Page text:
Think Global, Act Local

BC Utilities Commission gives direction on need for fair and balanced terms

Think Global, Act Local

At the Paris climate conference (“COP21”) in December 2015, 195 countries, including Canada, adopted the first ever universal, legally binding global climate deal. In British Columbia, provincial and municipal levels of government have used a number of tools to pursue greenhouse-gas (“GHG”) reductions, including encouraging development of district energy systems (“DES”) designed to reduce GHG emissions from building stock. Numerous DES systems have been implemented with the approval of the British Columbia Utilities Commission (the “Commission”) in recent years and there are likely more to come.

The Commission is responsible for approving privately owned DES systems. On December 8, 2015, the Commission issued a decision on the public interest criteria that the Commission will apply in assessing a DES application (the “Decision”), which should help lawyers representing municipal governments, DES developers and building developers.

Creative Energy Inc. (“Creative”) filed an application with the Commission for a certificate of public convenience and necessity to allow a heat and hot water DES in Vancouver’s Northeast False Creek (“NEFC”). Initially the plan was to connect to Creative’s existing natural gas-fuelled steam system. The plan envisioned a second phase whereby the hot water system was to be switched to a “clean fuel” system emitting less greenhouse gas than the natural gas-fired steam system. The application pertained primarily to phase one and identification of what the “clean fuel” system would be in the second phase remains to be seen. The Commission approved parts of the application but refused to approve key aspects, emphasizing that the public interest objective of fairness to ratepayers who would be obligated to pay and developers who would be obligated to interconnect must be taken into account.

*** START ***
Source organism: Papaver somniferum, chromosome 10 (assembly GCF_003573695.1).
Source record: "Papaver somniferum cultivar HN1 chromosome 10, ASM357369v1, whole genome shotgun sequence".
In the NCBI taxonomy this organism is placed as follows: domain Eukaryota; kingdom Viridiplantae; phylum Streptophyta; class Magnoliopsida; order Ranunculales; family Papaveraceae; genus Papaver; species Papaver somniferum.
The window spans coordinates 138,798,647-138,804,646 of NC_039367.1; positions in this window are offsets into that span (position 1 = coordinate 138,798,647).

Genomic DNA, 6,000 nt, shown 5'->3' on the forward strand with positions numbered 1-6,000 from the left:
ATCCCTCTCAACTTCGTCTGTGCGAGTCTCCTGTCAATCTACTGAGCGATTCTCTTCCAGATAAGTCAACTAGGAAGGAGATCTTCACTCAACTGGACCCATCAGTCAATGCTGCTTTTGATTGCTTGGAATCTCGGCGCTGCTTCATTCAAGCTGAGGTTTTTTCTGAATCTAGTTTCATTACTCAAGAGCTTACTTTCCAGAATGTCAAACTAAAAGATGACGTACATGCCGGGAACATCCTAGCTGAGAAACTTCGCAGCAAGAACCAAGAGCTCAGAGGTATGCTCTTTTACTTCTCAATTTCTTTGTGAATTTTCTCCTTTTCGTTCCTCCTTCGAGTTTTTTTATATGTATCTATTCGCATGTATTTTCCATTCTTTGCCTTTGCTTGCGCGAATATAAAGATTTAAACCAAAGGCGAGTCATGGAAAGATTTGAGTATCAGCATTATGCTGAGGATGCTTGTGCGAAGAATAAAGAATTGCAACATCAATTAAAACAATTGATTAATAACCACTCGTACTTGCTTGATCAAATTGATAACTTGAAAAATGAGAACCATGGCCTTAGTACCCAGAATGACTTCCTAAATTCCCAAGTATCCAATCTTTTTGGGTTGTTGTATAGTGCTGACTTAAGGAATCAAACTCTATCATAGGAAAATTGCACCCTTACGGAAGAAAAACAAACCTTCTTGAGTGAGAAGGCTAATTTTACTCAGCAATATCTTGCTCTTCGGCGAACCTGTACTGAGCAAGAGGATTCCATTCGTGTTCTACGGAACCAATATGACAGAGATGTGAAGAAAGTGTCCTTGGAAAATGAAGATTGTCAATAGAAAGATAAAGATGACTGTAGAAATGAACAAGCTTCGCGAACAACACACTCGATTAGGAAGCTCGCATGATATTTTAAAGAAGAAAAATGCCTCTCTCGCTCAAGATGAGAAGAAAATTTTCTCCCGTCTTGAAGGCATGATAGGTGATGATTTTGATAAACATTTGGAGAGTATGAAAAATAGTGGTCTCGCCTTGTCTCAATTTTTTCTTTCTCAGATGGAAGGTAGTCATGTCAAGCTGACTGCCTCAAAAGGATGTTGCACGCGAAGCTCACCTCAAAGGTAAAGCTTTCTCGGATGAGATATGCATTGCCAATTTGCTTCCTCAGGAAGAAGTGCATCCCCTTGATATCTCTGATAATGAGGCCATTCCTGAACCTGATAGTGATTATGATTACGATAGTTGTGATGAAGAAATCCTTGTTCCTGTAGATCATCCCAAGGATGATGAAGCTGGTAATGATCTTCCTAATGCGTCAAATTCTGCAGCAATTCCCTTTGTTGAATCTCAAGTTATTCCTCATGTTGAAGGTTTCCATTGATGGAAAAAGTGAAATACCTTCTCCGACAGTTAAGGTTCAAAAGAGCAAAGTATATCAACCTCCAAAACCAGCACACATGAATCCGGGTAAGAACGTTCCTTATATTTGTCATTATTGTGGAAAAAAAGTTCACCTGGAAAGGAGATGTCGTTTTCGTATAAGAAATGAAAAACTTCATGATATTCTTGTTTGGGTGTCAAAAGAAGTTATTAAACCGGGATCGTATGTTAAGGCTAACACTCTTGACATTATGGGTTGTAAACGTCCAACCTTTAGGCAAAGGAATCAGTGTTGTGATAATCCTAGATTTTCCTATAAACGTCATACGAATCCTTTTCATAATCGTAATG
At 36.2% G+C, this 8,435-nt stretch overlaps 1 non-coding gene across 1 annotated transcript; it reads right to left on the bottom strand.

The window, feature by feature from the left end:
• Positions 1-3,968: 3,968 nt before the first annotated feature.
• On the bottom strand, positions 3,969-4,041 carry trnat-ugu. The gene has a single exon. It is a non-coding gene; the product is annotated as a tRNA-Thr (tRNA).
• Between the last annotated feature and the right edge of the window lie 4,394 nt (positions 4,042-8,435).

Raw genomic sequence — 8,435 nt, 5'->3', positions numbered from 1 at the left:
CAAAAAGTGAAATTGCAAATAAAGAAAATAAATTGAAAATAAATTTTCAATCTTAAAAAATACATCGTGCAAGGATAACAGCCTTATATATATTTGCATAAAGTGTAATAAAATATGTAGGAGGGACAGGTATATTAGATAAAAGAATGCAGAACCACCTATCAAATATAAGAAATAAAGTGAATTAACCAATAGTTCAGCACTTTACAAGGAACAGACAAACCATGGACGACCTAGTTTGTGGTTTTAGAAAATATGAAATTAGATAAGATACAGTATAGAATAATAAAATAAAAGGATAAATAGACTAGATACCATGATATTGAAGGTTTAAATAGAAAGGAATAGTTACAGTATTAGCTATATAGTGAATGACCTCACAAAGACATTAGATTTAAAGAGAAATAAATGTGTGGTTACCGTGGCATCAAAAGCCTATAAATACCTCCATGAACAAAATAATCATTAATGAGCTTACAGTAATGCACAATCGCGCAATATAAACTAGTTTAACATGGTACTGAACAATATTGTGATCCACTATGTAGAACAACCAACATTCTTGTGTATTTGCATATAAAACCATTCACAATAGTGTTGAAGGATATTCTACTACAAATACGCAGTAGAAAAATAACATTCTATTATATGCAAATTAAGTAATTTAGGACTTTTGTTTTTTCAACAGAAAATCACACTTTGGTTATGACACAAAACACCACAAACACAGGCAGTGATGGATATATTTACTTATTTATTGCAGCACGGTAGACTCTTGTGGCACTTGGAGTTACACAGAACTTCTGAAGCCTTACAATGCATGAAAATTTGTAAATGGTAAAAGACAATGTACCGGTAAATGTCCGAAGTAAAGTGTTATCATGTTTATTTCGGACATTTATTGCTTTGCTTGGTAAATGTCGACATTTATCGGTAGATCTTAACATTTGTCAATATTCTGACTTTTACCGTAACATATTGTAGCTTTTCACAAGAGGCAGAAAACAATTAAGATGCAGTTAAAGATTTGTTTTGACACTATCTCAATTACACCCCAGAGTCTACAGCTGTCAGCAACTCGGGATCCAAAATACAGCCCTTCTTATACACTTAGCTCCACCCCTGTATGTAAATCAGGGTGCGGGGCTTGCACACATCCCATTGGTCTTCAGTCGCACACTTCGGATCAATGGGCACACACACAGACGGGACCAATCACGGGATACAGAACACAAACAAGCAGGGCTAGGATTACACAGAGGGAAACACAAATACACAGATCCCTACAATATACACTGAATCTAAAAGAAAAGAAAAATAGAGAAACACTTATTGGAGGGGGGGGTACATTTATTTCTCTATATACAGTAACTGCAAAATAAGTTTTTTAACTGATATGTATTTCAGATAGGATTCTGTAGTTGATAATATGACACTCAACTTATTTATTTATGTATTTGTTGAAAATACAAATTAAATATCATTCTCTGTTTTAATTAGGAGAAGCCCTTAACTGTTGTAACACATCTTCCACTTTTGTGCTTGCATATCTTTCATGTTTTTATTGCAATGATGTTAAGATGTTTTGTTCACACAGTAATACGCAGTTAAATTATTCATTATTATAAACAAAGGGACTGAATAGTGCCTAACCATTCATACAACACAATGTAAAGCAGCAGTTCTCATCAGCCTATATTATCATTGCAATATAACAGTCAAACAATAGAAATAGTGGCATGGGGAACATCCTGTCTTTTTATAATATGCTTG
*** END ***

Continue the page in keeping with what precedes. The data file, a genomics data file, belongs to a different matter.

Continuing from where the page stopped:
Central to Creative’s application was a Neighbourhood Energy Agreement between Creative and the City of Vancouver and a proposed Connection Agreement where, through bylaws, Creative received from the City of Vancouver exclusive rights to supply a DES in the NEFC area. Additional terms included a mandatory connection requirement and other problematic clauses for developers in NEFC and the creation of a “carbon reduction rider” to be paid by ratepayers. The Commission declined to ratify these requests in its decision, while nonetheless approving the construction of the DES and directing Creative to resubmit an amended Connection Agreement.

The Commission was not prepared to ratify what was, in effect, a municipal “carbon tax” to fund a future phase of the DES system. A further direction from the Commission, of value to lawyers representing municipalities and DES developers, is that while there may be a temptation to draft preferable terms and conditions for interconnection of a DES, the Commission has an overriding jurisdiction to ensure that the terms and conditions offered are fair and reasonable, particularly where terms and conditions were not subject to prior negotiation with impacted parties.

While policy makers at all levels seek to effect GHG reductions, and can often adopt a moral high ground to support aggressive actions, parties need to consider pragmatism and fairness when operating in the regulated utility environment implementing DES projects. In this proceeding, the “overreach” of the applicant and the City of Vancouver resulted in a refusal to ratify key components of their proposal. The Commission’s well-reasoned, balanced decision got it right in this case.

Think global, act local, but be reasonable.

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